Wednesday, March 08, 2006

Women's Day

I remember the first time I drank Peet's Coffee. It was in San Francisco, in a newish shopping center between Portrero Hill and The Mission, sometime between 2000 and 2001. I ordered it black and sweetened it with sugar. Small, medium, large. Does it matter the size? I drank it and off I went. I never had coffee that strong, may not have slept for three days, and as soon as it wore off I went back for more.

Before coming to Ukraine, I worried about the coffee situation. The Iron Curtain had become the Instant Coffee Curtain, I was told. So I brought with me two pounds of Peet's Coffee, French Roast, wondering (foolishly, it turned out) if I'd be able to find the tools needed to facilitate my addiction: a grinder and a French press.

Today, to recognize Women's Day, I gave some of this coffee (and some chrysanthemums) to my tutor, who favors coffee to tea. Her daughter cooked it for us in the Turkish fashion -- the grinds staining the side of my cup and floating to the surface, reminding me of my grandmother's coffee in Norway. Very good -- but very strong, I cautioned. As I write this, at 10:30 in the evening, I wonder if my tutor has managed to fall asleep. Very tasty, she'd said. But also, very strong. We'll see. Peet's Coffee has been released to Ukraine.

For those who don't know (and I didn't before coming here)the history of Women's Day dates back to 1910, when:

The Socialist International, meeting in Copenhagen, established a Women's Day, international in character, to honour the movement for women's rights and to assist in achieving universal suffrage for women. The proposal was greeted with unanimous approval by the conference of over 100 women from 17 countries, which included the first three women elected to the Finnish parliament. No fixed date was selected for the observance.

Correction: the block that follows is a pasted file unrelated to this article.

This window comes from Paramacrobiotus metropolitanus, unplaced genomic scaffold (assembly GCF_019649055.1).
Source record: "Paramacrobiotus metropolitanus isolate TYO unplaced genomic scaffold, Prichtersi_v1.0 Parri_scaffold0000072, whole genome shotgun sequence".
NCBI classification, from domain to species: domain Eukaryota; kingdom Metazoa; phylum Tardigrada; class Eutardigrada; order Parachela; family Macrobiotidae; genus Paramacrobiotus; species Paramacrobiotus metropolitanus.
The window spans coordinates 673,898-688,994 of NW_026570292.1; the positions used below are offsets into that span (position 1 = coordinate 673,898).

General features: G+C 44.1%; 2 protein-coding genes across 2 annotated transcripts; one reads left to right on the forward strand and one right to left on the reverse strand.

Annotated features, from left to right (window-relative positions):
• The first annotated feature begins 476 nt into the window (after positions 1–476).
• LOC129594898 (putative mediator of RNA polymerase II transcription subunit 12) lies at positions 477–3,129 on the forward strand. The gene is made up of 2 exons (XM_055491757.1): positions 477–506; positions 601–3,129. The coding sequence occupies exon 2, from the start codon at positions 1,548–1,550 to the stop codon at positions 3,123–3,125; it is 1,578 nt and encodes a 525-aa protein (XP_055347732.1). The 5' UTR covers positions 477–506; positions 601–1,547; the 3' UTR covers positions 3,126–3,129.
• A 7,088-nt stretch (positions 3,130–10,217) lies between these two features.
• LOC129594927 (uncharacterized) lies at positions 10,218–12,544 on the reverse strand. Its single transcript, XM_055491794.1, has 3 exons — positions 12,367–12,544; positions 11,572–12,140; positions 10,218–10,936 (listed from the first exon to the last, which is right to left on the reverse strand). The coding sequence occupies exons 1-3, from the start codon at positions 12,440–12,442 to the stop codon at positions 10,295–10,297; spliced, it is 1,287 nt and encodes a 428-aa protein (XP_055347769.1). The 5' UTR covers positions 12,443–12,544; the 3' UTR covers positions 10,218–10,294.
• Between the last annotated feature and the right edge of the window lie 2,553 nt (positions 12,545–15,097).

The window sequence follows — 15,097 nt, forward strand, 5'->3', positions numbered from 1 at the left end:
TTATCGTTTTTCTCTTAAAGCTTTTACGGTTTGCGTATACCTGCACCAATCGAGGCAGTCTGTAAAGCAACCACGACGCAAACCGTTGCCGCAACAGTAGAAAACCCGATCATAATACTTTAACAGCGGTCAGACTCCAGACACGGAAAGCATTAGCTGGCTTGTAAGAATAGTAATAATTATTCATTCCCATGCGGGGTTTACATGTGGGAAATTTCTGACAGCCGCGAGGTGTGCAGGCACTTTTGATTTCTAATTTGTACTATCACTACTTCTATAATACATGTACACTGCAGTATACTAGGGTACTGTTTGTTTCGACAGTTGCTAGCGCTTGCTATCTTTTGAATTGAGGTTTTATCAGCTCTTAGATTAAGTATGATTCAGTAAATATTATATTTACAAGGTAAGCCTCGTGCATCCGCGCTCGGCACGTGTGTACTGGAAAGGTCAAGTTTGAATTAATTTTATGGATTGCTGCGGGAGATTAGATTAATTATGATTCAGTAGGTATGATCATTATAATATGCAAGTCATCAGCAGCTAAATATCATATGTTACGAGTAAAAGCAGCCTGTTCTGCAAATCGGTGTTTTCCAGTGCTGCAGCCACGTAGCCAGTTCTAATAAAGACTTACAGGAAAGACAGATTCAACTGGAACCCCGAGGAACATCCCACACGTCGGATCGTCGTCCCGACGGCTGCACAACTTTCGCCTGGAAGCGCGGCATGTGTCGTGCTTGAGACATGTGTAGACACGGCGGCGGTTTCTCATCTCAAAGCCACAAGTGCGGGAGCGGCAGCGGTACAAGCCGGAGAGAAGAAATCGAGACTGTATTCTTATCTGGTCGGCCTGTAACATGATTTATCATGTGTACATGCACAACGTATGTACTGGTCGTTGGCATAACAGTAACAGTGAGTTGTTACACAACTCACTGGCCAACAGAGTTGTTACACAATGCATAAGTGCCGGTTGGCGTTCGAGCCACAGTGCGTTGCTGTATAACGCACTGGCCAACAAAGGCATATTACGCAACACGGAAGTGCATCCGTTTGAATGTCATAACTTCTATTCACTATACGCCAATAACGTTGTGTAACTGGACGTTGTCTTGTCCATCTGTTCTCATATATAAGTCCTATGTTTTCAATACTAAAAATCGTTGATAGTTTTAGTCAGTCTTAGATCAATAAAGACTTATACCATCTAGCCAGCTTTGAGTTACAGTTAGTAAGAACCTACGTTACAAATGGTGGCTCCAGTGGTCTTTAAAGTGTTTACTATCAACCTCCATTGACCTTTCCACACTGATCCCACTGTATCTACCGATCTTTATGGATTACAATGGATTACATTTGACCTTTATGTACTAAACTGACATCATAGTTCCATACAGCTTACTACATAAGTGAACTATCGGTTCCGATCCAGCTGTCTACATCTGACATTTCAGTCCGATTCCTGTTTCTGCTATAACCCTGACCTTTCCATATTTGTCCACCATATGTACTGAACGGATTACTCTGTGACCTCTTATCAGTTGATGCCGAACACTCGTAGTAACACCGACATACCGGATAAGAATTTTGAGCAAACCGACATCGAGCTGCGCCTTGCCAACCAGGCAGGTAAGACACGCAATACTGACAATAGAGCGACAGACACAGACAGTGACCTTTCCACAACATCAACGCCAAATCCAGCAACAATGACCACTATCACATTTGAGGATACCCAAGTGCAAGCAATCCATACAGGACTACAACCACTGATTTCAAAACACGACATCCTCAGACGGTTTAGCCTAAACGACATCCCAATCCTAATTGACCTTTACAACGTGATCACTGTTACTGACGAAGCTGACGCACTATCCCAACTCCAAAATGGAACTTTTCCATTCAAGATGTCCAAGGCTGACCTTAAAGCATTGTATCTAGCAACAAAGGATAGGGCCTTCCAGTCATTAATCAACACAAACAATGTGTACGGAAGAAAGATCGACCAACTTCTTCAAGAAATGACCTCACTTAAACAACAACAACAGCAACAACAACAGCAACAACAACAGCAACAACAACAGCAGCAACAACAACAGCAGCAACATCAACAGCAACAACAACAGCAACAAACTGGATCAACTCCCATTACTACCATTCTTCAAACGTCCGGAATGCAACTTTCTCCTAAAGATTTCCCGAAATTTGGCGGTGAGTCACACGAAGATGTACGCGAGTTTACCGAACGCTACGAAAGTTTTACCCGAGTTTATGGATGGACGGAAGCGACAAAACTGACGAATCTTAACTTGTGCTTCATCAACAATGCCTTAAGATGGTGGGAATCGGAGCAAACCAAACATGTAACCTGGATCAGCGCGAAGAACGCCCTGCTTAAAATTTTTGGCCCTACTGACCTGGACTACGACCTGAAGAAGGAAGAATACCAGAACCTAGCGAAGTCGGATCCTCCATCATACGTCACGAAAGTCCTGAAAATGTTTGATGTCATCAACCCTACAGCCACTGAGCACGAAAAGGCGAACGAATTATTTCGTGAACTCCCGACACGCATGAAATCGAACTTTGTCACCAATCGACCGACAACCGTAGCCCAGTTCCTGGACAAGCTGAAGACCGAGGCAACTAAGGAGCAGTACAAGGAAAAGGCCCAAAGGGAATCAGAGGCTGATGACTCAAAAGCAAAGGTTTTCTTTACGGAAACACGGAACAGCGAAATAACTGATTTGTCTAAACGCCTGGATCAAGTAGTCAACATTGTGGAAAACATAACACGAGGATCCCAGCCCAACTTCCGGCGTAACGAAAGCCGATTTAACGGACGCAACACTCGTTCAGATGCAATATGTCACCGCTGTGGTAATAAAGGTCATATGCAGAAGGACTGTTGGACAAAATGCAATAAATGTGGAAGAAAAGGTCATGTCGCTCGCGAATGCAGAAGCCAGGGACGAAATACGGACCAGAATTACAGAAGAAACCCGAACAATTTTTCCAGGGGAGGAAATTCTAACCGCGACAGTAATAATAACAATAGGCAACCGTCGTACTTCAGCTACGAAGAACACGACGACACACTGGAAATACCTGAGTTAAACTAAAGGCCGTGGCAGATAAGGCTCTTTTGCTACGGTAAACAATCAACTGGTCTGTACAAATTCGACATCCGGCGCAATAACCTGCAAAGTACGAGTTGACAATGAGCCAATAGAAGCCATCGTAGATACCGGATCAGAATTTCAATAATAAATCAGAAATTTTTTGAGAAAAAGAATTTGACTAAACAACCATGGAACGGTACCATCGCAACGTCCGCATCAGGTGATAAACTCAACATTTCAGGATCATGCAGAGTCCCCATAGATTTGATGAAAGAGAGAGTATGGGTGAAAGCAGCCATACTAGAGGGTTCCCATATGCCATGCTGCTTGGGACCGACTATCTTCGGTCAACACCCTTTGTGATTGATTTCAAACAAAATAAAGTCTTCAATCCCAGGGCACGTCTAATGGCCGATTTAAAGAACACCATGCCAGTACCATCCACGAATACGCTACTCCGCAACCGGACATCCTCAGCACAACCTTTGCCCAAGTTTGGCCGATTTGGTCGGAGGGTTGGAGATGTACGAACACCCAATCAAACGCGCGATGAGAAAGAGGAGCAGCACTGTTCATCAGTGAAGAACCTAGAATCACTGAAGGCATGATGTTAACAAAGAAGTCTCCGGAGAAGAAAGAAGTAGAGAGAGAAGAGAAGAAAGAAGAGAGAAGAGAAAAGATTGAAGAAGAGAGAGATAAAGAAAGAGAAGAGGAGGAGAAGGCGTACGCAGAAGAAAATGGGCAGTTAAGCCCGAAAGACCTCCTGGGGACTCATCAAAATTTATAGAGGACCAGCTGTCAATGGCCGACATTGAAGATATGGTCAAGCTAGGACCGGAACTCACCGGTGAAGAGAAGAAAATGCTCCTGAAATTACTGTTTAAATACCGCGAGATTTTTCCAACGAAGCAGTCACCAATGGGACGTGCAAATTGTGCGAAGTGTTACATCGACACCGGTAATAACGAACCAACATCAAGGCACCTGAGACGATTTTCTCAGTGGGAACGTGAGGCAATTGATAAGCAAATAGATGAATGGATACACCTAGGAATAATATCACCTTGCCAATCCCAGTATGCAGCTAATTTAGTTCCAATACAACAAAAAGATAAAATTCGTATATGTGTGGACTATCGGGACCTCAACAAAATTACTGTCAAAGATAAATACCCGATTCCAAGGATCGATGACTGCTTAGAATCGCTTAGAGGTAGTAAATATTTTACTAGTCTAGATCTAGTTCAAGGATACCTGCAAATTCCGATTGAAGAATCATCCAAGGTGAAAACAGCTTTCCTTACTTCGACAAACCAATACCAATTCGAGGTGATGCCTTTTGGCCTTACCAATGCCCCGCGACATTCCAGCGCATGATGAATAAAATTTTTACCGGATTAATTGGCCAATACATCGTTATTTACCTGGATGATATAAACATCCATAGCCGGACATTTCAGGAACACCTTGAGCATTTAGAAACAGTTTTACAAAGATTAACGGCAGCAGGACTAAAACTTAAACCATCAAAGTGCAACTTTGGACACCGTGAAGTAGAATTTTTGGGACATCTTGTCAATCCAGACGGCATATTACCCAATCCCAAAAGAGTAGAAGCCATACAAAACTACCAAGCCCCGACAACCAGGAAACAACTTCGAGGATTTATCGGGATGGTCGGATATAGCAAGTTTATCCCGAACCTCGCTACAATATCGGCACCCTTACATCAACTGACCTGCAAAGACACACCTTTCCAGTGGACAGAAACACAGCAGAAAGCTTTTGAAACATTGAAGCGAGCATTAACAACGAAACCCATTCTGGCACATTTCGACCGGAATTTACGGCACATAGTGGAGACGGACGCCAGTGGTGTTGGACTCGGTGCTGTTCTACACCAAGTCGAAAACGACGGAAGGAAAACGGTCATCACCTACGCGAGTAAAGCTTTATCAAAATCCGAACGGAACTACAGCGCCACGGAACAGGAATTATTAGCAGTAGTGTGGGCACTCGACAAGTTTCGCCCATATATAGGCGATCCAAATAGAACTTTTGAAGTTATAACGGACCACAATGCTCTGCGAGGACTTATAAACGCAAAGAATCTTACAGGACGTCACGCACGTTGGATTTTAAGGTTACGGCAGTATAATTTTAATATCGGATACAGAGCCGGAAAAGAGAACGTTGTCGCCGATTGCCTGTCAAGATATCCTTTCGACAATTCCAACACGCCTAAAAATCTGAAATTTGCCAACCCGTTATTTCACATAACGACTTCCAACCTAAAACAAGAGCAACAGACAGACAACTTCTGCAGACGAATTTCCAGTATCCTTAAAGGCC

The holiday is big over here, dating back to its observance during the years of the Soviet Union. Every major Metro stop in Kharkov has a flower stand just about, and on Women's Day they're stocked with three or four times the number of flowers and corsages. My tutor had received roses and tulips before getting my flowers, and her daughter was all dressed up and entertaining guests when I came over for my thrice-weekly lesson. Others I know measure the day in text messages -- and if one woman got sixteen, I'm sure every other woman in the country got four, or seven, or twelve or twenty-two. Just trying to send a text-message today was hard. Many times, my message wouldn't go through. The only other time I've had that trouble was New Year's, when I couldn't send a message to an uncle in Norway after receiving one from him. Only by the next day did the system settle down enough to get my SMS through.